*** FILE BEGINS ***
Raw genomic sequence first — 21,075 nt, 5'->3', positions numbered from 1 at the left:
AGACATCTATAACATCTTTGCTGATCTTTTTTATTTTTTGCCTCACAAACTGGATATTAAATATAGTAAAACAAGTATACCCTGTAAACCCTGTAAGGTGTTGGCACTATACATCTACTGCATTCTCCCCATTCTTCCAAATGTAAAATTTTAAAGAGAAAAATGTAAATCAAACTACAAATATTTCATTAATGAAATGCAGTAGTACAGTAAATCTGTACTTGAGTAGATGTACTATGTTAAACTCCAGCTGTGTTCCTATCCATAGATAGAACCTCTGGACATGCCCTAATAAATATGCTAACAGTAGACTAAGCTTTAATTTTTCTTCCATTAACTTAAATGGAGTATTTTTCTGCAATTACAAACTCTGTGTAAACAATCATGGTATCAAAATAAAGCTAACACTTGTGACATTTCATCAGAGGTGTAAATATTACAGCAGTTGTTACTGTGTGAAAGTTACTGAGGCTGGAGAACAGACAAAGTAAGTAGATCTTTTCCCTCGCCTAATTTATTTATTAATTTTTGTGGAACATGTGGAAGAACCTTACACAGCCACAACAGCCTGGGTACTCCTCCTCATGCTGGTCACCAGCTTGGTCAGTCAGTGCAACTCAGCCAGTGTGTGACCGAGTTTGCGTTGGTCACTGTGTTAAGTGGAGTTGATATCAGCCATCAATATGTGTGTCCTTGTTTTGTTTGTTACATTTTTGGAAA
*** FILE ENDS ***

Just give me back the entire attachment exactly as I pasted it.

Raw genomic sequence first — 21,075 nt, 5'->3', positions numbered from 1 at the left:
AGACATCTATAACATCTTTGCTGATCTTTTTTATTTTTTGCCTCACAAACTGGATATTAAATATAGTAAAACAAGTATACCCTGTAAACCCTGTAAGGTGTTGGCACTATACATCTACTGCATTCTCCCCATTCTTCCAAATGTAAAATTTTAAAGAGAAAAATGTAAATCAAACTACAAATATTTCATTAATGAAATGCAGTAGTACAGTAAATCTGTACTTGAGTAGATGTACTATGTTAAACTCCAGCTGTGTTCCTATCCATAGATAGAACCTCTGGACATGCCCTAATAAATATGCTAACAGTAGACTAAGCTTTAATTTTTCTTCCATTAACTTAAATGGAGTATTTTTCTGCAATTACAAACTCTGTGTAAACAATCATGGTATCAAAATAAAGCTAACACTTGTGACATTTCATCAGAGGTGTAAATATTACAGCAGTTGTTACTGTGTGAAAGTTACTGAGGCTGGAGAACAGACAAAGTAAGTAGATCTTTTCCCTCGCCTAATTTATTTATTAATTTTTGTGGAACATGTGGAAGAACCTTACACAGCCACAACAGCCTGGGTACTCCTCCTCATGCTGGTCACCAGCTTGGTCAGTCAGTGCAACTCAGCCAGTGTGTGACCGAGTTTGCGTTGGTCACTGTGTTAAGTGGAGTTGATATCAGCCATCAATATGTGTGTCCTTGTTTTGTTTGTTACATTTTTGGAAA